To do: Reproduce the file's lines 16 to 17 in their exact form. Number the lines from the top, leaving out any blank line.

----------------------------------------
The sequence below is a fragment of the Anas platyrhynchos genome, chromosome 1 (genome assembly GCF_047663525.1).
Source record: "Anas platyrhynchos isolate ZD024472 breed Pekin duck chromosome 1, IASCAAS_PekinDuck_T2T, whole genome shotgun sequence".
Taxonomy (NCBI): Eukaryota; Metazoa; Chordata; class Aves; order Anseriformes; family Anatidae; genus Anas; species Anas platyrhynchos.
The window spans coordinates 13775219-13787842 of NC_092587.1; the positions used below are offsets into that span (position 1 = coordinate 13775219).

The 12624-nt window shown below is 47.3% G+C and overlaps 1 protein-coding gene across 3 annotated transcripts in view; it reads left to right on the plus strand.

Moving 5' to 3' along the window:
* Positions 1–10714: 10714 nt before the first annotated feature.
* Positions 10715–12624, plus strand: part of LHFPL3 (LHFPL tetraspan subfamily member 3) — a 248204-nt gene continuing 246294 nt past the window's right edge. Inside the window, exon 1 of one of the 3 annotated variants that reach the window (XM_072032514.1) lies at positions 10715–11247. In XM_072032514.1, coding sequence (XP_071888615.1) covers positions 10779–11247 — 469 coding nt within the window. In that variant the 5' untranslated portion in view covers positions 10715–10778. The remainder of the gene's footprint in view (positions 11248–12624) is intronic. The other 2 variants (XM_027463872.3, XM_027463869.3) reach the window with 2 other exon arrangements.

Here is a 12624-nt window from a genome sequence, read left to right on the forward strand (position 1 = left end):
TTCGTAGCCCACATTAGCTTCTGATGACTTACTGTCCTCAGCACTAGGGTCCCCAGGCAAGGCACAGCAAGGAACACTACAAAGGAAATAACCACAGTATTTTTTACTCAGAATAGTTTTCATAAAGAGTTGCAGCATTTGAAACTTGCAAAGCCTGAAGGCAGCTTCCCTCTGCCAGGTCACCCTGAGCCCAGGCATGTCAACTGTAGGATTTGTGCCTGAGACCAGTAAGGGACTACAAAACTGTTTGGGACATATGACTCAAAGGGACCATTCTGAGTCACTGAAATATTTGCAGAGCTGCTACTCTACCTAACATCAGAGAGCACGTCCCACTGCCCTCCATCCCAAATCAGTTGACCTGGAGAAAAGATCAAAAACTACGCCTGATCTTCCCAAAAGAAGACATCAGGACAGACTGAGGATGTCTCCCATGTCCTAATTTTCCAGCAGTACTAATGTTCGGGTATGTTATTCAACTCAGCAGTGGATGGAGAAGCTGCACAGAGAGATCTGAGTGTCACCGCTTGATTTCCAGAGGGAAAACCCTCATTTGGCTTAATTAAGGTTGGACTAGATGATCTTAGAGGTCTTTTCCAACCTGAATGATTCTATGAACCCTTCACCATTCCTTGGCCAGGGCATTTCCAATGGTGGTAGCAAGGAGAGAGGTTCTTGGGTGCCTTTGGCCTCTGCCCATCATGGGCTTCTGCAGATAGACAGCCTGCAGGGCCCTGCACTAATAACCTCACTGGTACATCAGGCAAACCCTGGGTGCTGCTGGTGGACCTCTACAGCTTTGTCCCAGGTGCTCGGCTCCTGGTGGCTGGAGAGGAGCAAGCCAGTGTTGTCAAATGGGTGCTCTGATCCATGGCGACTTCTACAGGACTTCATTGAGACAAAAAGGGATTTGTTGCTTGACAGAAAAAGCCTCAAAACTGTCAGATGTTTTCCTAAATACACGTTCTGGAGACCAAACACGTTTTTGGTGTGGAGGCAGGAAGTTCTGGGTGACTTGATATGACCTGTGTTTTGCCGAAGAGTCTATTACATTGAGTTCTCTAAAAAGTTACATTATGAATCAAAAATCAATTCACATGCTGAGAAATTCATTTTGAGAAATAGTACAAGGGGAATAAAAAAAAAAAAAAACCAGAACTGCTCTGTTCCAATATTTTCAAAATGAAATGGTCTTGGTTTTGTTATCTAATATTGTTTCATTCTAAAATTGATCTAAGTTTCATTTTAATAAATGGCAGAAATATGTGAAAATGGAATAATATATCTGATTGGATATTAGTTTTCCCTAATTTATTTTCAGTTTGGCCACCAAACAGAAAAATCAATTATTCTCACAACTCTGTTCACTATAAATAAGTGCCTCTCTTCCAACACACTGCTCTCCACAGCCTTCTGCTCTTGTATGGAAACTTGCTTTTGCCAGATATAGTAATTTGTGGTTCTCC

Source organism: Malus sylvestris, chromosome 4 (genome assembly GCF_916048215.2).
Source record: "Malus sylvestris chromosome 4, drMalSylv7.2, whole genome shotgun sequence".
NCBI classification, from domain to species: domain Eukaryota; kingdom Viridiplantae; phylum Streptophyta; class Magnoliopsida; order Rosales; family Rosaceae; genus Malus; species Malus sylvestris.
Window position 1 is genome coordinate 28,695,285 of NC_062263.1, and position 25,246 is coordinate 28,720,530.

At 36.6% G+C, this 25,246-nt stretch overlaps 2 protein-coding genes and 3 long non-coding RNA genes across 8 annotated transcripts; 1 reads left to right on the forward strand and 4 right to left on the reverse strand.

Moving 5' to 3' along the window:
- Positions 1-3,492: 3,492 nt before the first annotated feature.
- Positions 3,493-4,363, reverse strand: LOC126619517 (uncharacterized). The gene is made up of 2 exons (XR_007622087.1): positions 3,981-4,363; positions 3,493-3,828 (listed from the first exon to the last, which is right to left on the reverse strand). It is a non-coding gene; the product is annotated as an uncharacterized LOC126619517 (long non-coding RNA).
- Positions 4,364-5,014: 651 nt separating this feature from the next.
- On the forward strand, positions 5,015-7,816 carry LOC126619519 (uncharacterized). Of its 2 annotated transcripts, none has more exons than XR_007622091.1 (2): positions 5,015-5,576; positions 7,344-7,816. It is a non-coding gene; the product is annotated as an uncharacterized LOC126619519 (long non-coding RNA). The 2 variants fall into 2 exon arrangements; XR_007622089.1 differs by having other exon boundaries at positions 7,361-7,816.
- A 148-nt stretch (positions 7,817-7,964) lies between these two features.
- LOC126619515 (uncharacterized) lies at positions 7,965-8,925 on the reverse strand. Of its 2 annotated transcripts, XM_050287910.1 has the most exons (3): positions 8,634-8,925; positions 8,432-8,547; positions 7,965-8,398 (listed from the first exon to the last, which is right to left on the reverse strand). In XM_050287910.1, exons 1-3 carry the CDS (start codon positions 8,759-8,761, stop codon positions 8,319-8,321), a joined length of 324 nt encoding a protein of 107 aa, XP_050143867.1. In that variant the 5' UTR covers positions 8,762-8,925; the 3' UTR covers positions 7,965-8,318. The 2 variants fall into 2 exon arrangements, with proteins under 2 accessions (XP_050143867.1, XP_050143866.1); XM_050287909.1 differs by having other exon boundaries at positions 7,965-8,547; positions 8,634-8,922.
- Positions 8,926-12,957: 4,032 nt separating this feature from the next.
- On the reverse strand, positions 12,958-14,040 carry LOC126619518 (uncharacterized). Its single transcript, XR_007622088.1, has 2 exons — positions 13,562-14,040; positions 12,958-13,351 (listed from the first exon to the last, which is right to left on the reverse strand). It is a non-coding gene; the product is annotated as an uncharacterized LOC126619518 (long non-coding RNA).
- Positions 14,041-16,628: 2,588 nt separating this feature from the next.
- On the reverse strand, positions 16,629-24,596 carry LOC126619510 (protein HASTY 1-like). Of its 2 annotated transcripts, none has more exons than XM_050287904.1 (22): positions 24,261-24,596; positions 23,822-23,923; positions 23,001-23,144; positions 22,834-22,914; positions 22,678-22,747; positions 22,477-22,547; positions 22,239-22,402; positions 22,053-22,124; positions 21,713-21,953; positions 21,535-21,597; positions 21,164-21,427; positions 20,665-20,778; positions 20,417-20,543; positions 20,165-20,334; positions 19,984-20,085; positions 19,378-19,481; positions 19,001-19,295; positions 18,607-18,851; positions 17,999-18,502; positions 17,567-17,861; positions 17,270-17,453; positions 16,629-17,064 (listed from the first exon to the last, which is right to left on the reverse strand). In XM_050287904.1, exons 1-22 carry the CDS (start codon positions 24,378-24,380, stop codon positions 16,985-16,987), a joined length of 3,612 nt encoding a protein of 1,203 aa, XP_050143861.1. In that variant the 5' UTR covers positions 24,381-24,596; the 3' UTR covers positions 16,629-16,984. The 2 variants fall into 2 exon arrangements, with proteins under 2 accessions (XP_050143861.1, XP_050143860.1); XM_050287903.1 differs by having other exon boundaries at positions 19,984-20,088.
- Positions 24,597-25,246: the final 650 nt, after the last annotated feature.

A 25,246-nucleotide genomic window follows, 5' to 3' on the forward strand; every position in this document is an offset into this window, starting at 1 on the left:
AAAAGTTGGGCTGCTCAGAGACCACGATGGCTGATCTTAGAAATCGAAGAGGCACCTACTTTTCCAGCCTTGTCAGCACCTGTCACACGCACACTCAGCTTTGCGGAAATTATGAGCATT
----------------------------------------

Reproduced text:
Moving 5' to 3' along the window:
- Positions 1-3,492: 3,492 nt before the first annotated feature.